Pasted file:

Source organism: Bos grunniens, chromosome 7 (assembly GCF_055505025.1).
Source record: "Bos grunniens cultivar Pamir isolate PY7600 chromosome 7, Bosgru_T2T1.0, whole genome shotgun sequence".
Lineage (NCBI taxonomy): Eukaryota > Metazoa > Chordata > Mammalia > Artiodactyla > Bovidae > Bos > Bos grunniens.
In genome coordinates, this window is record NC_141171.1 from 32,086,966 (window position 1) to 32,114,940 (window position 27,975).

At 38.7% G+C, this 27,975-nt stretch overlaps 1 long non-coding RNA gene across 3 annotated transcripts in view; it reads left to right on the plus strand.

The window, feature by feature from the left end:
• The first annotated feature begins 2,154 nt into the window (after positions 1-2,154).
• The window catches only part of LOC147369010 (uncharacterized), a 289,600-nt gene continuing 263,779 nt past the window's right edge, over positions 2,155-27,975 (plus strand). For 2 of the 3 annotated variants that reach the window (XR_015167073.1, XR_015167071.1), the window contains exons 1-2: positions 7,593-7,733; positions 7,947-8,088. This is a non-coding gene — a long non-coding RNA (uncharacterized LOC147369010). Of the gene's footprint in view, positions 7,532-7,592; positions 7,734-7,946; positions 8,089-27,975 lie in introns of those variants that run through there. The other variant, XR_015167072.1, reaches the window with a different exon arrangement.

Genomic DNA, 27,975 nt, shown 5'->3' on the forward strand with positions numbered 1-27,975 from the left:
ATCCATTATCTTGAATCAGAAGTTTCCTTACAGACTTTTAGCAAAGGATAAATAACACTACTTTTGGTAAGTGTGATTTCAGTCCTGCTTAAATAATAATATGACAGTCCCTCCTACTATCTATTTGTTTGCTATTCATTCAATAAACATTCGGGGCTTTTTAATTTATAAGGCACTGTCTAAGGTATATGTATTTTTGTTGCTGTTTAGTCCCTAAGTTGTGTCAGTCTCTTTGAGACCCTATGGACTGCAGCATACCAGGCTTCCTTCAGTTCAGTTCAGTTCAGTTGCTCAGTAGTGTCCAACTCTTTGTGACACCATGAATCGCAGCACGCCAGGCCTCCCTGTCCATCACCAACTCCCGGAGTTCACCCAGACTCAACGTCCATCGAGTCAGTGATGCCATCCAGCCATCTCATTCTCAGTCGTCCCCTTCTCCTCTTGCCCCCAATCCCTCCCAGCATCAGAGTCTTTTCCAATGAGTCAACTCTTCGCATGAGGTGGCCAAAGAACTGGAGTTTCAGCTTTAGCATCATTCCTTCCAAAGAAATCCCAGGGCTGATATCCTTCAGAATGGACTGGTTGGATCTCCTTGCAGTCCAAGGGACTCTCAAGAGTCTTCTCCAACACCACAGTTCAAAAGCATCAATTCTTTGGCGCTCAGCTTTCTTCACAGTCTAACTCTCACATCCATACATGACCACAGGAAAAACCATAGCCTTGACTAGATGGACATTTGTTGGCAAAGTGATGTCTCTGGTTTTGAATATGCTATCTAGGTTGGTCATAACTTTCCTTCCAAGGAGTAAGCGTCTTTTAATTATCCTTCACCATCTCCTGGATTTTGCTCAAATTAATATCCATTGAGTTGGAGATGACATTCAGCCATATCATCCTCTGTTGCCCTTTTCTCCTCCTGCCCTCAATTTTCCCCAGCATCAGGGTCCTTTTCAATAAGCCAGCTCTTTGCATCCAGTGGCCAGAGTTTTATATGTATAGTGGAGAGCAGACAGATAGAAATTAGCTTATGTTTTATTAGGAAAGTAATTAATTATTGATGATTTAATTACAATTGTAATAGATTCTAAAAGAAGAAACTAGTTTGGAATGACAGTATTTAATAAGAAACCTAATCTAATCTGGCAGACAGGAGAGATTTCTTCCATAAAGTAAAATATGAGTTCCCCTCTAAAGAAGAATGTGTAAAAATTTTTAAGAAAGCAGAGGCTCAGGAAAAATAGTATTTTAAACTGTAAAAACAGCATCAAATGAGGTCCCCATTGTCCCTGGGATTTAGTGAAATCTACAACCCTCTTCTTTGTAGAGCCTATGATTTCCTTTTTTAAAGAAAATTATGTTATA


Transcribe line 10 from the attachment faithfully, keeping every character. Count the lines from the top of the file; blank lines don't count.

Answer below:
ATCCATTATCTTGAATCAGAAGTTTCCTTACAGACTTTTAGCAAAGGATAAATAACACTACTTTTGGTAAGTGTGATTTCAGTCCTGCTTAAATAATAATATGACAGTCCCTCCTACTATCTATTTGTTTGCTATTCATTCAATAAACATTCGGGGCTTTTTAATTTATAAGGCACTGTCTAAGGTATATGTATTTTTGTTGCTGTTTAGTCCCTAAGTTGTGTCAGTCTCTTTGAGACCCTATGGACTGCAGCATACCAGGCTTCCTTCAGTTCAGTTCAGTTCAGTTGCTCAGTAGTGTCCAACTCTTTGTGACACCATGAATCGCAGCACGCCAGGCCTCCCTGTCCATCACCAACTCCCGGAGTTCACCCAGACTCAACGTCCATCGAGTCAGTGATGCCATCCAGCCATCTCATTCTCAGTCGTCCCCTTCTCCTCTTGCCCCCAATCCCTCCCAGCATCAGAGTCTTTTCCAATGAGTCAACTCTTCGCATGAGGTGGCCAAAGAACTGGAGTTTCAGCTTTAGCATCATTCCTTCCAAAGAAATCCCAGGGCTGATATCCTTCAGAATGGACTGGTTGGATCTCCTTGCAGTCCAAGGGACTCTCAAGAGTCTTCTCCAACACCACAGTTCAAAAGCATCAATTCTTTGGCGCTCAGCTTTCTTCACAGTCTAACTCTCACATCCATACATGACCACAGGAAAAACCATAGCCTTGACTAGATGGACATTTGTTGGCAAAGTGATGTCTCTGGTTTTGAATATGCTATCTAGGTTGGTCATAACTTTCCTTCCAAGGAGTAAGCGTCTTTTAATTATCCTTCACCATCTCCTGGATTTTGCTCAAATTAATATCCATTGAGTTGGAGATGACATTCAGCCATATCATCCTCTGTTGCCCTTTTCTCCTCCTGCCCTCAATTTTCCCCAGCATCAGGGTCCTTTTCAATAAGCCAGCTCTTTGCATCCAGTGGCCAGAGTTTTATATGTATAGTGGAGAGCAGACAGATAGAAATTAGCTTATGTTTTATTAGGAAAGTAATTAATTATTGATGATTTAATTACAATTGTAATAGATTCTAAAAGAAGAAACTAGTTTGGAATGACAGTATTTAATAAGAAACCTAATCTAATCTGGCAGACAGGAGAGATTTCTTCCATAAAGTAAAATATGAGTTCCCCTCTAAAGAAGAATGTGTAAAAATTTTTAAGAAAGCAGAGGCTCAGGAAAAATAGTATTTTAAACTGTAAAAACAGCATCAAATGAGGTCCCCATTGTCCCTGGGATTTAGTGAAATCTACAACCCTCTTCTTTGTAGAGCCTATGATTTCCTTTTTTAAAGAAAATTATGTTATA